October 12, 2011

In observance of National Childhood Lead Poisoning Prevention Week, Lead Safe Columbus, a project sponsored by the Columbus Department of Public Health, is offering free lead dust testing kits during the month of October, to Georgia residents who live in older homes. To qualify for a free lead dust kit, the resident must live in pre-1978 housing. Test kits are available to qualifying homes while supplies last.

The lead paint dust kits are simple to use and come with all supplies and instructions needed to gather two samples; one from a floor and one from a window sill. Samples are mailed and analyzed at no cost and the results are sent to the resident. "The kit is a great tool for providing parents and caregivers with the knowledge necessary to keep their children lead safe," says Christy Kuriatnyk, Environmental Health Manager and founder of Lead Safe Columbus.

The chief source of childhood lead poisoning is invisible lead dust, which comes from decaying paint. Any home built before 1978—when lead-based paint was banned nationwide—may have lead dust. Columbus is above the state average for older housing. According to state health information, 69% of Columbus’ homes were built before 1978, compared to 30% in Georgia.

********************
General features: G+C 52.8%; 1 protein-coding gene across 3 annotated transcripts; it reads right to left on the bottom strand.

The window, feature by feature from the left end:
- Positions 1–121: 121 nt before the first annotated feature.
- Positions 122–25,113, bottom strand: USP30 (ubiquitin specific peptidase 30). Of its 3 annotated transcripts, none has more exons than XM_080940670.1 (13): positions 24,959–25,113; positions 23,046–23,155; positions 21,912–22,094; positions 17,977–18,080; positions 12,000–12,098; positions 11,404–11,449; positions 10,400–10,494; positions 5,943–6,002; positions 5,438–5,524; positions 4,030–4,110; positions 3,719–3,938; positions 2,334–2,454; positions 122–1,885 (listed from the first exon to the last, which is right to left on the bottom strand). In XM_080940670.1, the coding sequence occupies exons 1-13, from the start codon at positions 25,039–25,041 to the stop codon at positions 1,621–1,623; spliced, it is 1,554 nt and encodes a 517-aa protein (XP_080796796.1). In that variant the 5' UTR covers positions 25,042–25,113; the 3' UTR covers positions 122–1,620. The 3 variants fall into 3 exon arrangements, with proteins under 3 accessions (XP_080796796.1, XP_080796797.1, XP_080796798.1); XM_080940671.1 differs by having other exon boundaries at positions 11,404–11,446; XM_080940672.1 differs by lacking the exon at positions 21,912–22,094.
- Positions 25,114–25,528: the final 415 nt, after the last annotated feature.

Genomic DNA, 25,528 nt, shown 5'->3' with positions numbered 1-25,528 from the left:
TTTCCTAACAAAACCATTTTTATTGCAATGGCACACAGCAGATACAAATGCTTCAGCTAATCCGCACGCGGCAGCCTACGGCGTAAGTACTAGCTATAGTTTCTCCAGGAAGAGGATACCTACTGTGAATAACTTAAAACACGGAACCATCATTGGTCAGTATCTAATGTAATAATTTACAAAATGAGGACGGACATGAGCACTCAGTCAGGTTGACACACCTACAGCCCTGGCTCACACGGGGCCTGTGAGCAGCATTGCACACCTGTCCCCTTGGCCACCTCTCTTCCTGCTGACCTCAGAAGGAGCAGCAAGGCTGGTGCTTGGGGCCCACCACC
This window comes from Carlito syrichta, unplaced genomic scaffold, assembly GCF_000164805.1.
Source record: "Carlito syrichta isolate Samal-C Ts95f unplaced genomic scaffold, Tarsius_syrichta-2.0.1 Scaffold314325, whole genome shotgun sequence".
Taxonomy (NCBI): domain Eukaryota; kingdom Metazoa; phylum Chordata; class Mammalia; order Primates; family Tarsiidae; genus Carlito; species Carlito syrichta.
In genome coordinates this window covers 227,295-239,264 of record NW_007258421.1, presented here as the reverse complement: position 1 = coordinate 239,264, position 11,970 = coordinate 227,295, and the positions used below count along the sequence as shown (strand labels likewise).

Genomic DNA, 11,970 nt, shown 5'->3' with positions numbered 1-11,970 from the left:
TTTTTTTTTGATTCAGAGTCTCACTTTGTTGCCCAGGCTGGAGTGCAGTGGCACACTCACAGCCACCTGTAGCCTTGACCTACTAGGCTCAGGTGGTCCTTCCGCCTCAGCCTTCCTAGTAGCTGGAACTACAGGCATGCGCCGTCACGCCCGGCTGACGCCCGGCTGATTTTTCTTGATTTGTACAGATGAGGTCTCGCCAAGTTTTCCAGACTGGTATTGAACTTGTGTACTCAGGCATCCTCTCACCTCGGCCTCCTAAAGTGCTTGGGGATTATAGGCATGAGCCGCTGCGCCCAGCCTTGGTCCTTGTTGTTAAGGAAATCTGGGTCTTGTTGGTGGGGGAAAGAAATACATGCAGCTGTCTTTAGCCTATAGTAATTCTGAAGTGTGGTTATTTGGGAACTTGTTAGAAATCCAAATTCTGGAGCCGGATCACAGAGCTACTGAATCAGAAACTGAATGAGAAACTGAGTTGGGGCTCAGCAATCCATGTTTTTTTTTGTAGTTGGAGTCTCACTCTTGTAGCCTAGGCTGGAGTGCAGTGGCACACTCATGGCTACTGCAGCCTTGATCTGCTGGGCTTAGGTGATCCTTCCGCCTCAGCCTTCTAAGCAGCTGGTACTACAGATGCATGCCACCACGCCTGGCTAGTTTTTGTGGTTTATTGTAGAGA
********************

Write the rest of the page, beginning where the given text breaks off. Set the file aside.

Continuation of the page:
"Lead poisoning is a serious threat to families in Columbus. Throughout this state, communities like ours must use this opportunity to take stock of our homes, test our children, and understand this problem," says Dr. Beverley Townsend, Commissioner of Health for the Columbus Department of Public Health.

Townsend states that even a tiny amount of lead has long-lasting consequences for kids and babies. Lead-poisoned children face problems like hyperactivity, attention deficit disorder (ADD), and learning disability. Our community will not tolerate that.

More than one million American children are estimated to be at risk of elevated blood-lead levels, according to the United States Environmental Protection Agency. Yet only a fraction of them are tested. In 2010, only 15% of all Columbus children were tested for lead.

"Childhood lead poisoning is an entirely preventable childhood disease. Parents can get all the information they need to monitor their children’s health with a simple blood test. Columbus families need to determine whether there’s lead in their homes. We have to act now to prevent the problem from becoming worse," states Dr. Townsend.

For more information about lead poisoning, or to receive a free lead dust test kit for homes built prior to 1978, contact Lead Safe Columbus, Columbus Department of Public Health, 2100 Comer Avenue, Columbus, GA 31902, (706)321-6170.